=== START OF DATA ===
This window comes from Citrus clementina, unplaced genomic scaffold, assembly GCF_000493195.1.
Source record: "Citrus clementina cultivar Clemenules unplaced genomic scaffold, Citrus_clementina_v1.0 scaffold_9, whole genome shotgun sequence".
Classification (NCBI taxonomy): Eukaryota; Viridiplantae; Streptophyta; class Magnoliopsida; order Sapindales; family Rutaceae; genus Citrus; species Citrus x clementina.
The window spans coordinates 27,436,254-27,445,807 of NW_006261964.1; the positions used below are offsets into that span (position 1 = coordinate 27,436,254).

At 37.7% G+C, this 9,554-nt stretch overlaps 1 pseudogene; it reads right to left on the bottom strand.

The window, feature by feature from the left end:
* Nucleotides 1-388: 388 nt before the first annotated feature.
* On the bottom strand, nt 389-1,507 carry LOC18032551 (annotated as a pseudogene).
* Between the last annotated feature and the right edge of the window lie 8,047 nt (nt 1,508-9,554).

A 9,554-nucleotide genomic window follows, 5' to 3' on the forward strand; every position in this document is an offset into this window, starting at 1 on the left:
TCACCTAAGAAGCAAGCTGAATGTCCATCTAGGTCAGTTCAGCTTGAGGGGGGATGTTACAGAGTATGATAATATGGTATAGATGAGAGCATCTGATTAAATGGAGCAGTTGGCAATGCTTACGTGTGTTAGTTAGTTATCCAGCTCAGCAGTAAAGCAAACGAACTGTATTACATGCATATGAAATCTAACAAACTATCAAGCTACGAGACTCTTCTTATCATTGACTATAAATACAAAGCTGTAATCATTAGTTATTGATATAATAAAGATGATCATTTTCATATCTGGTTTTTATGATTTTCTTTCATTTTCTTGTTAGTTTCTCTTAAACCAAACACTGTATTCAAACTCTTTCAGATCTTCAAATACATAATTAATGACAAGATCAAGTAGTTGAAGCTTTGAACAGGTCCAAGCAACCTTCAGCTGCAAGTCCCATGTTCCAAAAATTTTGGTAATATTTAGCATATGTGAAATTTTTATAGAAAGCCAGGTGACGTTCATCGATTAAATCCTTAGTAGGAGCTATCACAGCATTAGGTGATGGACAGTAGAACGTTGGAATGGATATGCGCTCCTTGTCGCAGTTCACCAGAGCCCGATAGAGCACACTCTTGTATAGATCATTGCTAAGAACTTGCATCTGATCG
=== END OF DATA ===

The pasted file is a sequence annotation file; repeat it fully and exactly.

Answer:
This window comes from Citrus clementina, unplaced genomic scaffold, assembly GCF_000493195.1.
Source record: "Citrus clementina cultivar Clemenules unplaced genomic scaffold, Citrus_clementina_v1.0 scaffold_9, whole genome shotgun sequence".
Classification (NCBI taxonomy): Eukaryota; Viridiplantae; Streptophyta; class Magnoliopsida; order Sapindales; family Rutaceae; genus Citrus; species Citrus x clementina.
The window spans coordinates 27,436,254-27,445,807 of NW_006261964.1; the positions used below are offsets into that span (position 1 = coordinate 27,436,254).

At 37.7% G+C, this 9,554-nt stretch overlaps 1 pseudogene; it reads right to left on the bottom strand.

The window, feature by feature from the left end:
* Nucleotides 1-388: 388 nt before the first annotated feature.
* On the bottom strand, nt 389-1,507 carry LOC18032551 (annotated as a pseudogene).
* Between the last annotated feature and the right edge of the window lie 8,047 nt (nt 1,508-9,554).

A 9,554-nucleotide genomic window follows, 5' to 3' on the forward strand; every position in this document is an offset into this window, starting at 1 on the left:
TCACCTAAGAAGCAAGCTGAATGTCCATCTAGGTCAGTTCAGCTTGAGGGGGGATGTTACAGAGTATGATAATATGGTATAGATGAGAGCATCTGATTAAATGGAGCAGTTGGCAATGCTTACGTGTGTTAGTTAGTTATCCAGCTCAGCAGTAAAGCAAACGAACTGTATTACATGCATATGAAATCTAACAAACTATCAAGCTACGAGACTCTTCTTATCATTGACTATAAATACAAAGCTGTAATCATTAGTTATTGATATAATAAAGATGATCATTTTCATATCTGGTTTTTATGATTTTCTTTCATTTTCTTGTTAGTTTCTCTTAAACCAAACACTGTATTCAAACTCTTTCAGATCTTCAAATACATAATTAATGACAAGATCAAGTAGTTGAAGCTTTGAACAGGTCCAAGCAACCTTCAGCTGCAAGTCCCATGTTCCAAAAATTTTGGTAATATTTAGCATATGTGAAATTTTTATAGAAAGCCAGGTGACGTTCATCGATTAAATCCTTAGTAGGAGCTATCACAGCATTAGGTGATGGACAGTAGAACGTTGGAATGGATATGCGCTCCTTGTCGCAGTTCACCAGAGCCCGATAGAGCACACTCTTGTATAGATCATTGCTAAGAACTTGCATCTGATCG